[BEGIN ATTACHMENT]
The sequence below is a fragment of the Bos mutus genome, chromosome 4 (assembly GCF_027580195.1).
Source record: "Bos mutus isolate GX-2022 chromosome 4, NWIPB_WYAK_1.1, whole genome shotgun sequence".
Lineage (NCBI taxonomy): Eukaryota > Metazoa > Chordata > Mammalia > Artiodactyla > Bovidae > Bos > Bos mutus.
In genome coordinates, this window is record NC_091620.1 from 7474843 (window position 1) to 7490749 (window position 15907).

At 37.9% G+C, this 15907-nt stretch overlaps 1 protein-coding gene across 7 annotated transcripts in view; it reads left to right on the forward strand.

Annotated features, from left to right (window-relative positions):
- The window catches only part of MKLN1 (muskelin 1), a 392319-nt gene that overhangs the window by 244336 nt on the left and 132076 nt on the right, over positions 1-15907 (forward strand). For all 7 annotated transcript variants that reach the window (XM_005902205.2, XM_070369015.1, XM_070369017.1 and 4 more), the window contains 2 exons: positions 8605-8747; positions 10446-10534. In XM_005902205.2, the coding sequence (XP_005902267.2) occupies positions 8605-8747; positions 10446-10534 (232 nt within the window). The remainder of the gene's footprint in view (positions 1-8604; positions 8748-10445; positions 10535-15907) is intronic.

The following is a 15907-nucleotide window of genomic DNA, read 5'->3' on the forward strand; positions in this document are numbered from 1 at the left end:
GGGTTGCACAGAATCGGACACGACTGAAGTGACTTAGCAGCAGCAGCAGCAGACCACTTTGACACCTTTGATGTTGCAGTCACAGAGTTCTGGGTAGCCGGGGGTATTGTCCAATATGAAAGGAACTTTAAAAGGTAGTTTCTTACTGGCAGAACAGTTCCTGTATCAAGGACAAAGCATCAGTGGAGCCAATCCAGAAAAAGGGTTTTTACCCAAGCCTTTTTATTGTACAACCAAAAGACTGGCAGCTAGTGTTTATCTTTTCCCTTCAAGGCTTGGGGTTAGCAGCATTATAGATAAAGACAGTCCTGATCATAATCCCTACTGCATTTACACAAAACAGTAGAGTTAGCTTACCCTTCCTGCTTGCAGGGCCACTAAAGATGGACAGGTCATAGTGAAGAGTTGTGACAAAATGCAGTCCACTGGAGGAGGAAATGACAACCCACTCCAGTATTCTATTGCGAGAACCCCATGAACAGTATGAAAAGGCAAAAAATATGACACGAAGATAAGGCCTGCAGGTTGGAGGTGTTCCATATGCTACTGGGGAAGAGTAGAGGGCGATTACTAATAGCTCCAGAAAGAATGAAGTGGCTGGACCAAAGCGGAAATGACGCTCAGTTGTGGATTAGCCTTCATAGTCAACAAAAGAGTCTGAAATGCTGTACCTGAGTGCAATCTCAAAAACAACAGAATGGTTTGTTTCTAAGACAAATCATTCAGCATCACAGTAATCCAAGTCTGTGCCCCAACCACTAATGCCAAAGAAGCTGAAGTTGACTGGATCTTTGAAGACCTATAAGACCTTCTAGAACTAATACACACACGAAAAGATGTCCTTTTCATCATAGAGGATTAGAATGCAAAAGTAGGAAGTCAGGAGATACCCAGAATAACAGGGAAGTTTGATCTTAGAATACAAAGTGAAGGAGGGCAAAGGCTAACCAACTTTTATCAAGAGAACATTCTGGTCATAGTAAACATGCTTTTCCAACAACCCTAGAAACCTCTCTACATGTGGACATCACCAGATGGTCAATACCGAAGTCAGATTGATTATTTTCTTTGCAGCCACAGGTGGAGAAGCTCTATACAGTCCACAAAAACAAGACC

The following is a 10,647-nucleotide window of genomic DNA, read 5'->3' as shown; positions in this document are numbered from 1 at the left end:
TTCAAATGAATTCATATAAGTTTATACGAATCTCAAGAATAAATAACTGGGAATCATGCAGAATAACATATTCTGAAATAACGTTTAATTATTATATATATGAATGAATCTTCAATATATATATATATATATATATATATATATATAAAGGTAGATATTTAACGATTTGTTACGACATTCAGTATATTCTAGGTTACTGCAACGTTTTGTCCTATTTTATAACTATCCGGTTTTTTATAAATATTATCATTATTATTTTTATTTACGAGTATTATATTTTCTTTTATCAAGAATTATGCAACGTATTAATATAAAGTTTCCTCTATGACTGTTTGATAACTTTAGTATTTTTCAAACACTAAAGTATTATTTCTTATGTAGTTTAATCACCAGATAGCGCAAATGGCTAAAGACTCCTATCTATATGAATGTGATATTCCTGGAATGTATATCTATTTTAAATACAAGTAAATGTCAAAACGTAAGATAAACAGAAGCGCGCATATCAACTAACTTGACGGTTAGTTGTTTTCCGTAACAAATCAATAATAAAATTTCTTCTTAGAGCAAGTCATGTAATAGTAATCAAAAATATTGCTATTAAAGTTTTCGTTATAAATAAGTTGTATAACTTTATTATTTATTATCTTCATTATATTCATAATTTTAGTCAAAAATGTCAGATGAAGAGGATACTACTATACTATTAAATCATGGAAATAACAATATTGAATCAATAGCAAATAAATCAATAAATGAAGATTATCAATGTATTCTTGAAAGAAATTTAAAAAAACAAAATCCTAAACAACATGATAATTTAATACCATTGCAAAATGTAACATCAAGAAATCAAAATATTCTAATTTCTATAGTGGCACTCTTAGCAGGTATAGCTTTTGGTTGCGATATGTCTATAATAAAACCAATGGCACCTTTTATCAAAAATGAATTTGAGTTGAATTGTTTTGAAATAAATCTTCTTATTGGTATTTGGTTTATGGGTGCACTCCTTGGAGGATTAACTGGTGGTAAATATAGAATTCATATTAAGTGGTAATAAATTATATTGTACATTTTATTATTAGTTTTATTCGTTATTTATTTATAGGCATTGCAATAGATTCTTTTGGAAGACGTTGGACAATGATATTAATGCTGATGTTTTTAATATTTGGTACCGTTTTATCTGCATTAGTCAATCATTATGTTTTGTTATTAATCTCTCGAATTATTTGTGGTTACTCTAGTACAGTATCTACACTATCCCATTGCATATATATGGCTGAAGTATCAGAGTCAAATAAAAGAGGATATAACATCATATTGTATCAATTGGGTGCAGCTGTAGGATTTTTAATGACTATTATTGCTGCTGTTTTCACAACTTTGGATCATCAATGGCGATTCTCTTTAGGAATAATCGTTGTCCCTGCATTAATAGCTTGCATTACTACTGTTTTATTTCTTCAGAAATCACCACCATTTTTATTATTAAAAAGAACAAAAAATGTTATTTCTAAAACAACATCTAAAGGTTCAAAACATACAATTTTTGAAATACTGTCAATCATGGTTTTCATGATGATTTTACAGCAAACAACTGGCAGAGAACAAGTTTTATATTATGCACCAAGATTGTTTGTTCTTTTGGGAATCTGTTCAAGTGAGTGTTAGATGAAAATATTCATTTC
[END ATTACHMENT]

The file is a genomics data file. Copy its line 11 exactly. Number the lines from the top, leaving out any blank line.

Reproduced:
TTCAAATGAATTCATATAAGTTTATACGAATCTCAAGAATAAATAACTGGGAATCATGCAGAATAACATATTCTGAAATAACGTTTAATTATTATATATATGAATGAATCTTCAATATATATATATATATATATATATATATATATAAAGGTAGATATTTAACGATTTGTTACGACATTCAGTATATTCTAGGTTACTGCAACGTTTTGTCCTATTTTATAACTATCCGGTTTTTTATAAATATTATCATTATTATTTTTATTTACGAGTATTATATTTTCTTTTATCAAGAATTATGCAACGTATTAATATAAAGTTTCCTCTATGACTGTTTGATAACTTTAGTATTTTTCAAACACTAAAGTATTATTTCTTATGTAGTTTAATCACCAGATAGCGCAAATGGCTAAAGACTCCTATCTATATGAATGTGATATTCCTGGAATGTATATCTATTTTAAATACAAGTAAATGTCAAAACGTAAGATAAACAGAAGCGCGCATATCAACTAACTTGACGGTTAGTTGTTTTCCGTAACAAATCAATAATAAAATTTCTTCTTAGAGCAAGTCATGTAATAGTAATCAAAAATATTGCTATTAAAGTTTTCGTTATAAATAAGTTGTATAACTTTATTATTTATTATCTTCATTATATTCATAATTTTAGTCAAAAATGTCAGATGAAGAGGATACTACTATACTATTAAATCATGGAAATAACAATATTGAATCAATAGCAAATAAATCAATAAATGAAGATTATCAATGTATTCTTGAAAGAAATTTAAAAAAACAAAATCCTAAACAACATGATAATTTAATACCATTGCAAAATGTAACATCAAGAAATCAAAATATTCTAATTTCTATAGTGGCACTCTTAGCAGGTATAGCTTTTGGTTGCGATATGTCTATAATAAAACCAATGGCACCTTTTATCAAAAATGAATTTGAGTTGAATTGTTTTGAAATAAATCTTCTTATTGGTATTTGGTTTATGGGTGCACTCCTTGGAGGATTAACTGGTGGTAAATATAGAATTCATATTAAGTGGTAATAAATTATATTGTACATTTTATTATTAGTTTTATTCGTTATTTATTTATAGGCATTGCAATAGATTCTTTTGGAAGACGTTGGACAATGATATTAATGCTGATGTTTTTAATATTTGGTACCGTTTTATCTGCATTAGTCAATCATTATGTTTTGTTATTAATCTCTCGAATTATTTGTGGTTACTCTAGTACAGTATCTACACTATCCCATTGCATATATATGGCTGAAGTATCAGAGTCAAATAAAAGAGGATATAACATCATATTGTATCAATTGGGTGCAGCTGTAGGATTTTTAATGACTATTATTGCTGCTGTTTTCACAACTTTGGATCATCAATGGCGATTCTCTTTAGGAATAATCGTTGTCCCTGCATTAATAGCTTGCATTACTACTGTTTTATTTCTTCAGAAATCACCACCATTTTTATTATTAAAAAGAACAAAAAATGTTATTTCTAAAACAACATCTAAAGGTTCAAAACATACAATTTTTGAAATACTGTCAATCATGGTTTTCATGATGATTTTACAGCAAACAACTGGCAGAGAACAAGTTTTATATTATGCACCAAGATTGTTTGTTCTTTTGGGAATCTGTTCAAGTGAGTGTTAGATGAAAATATTCATTTC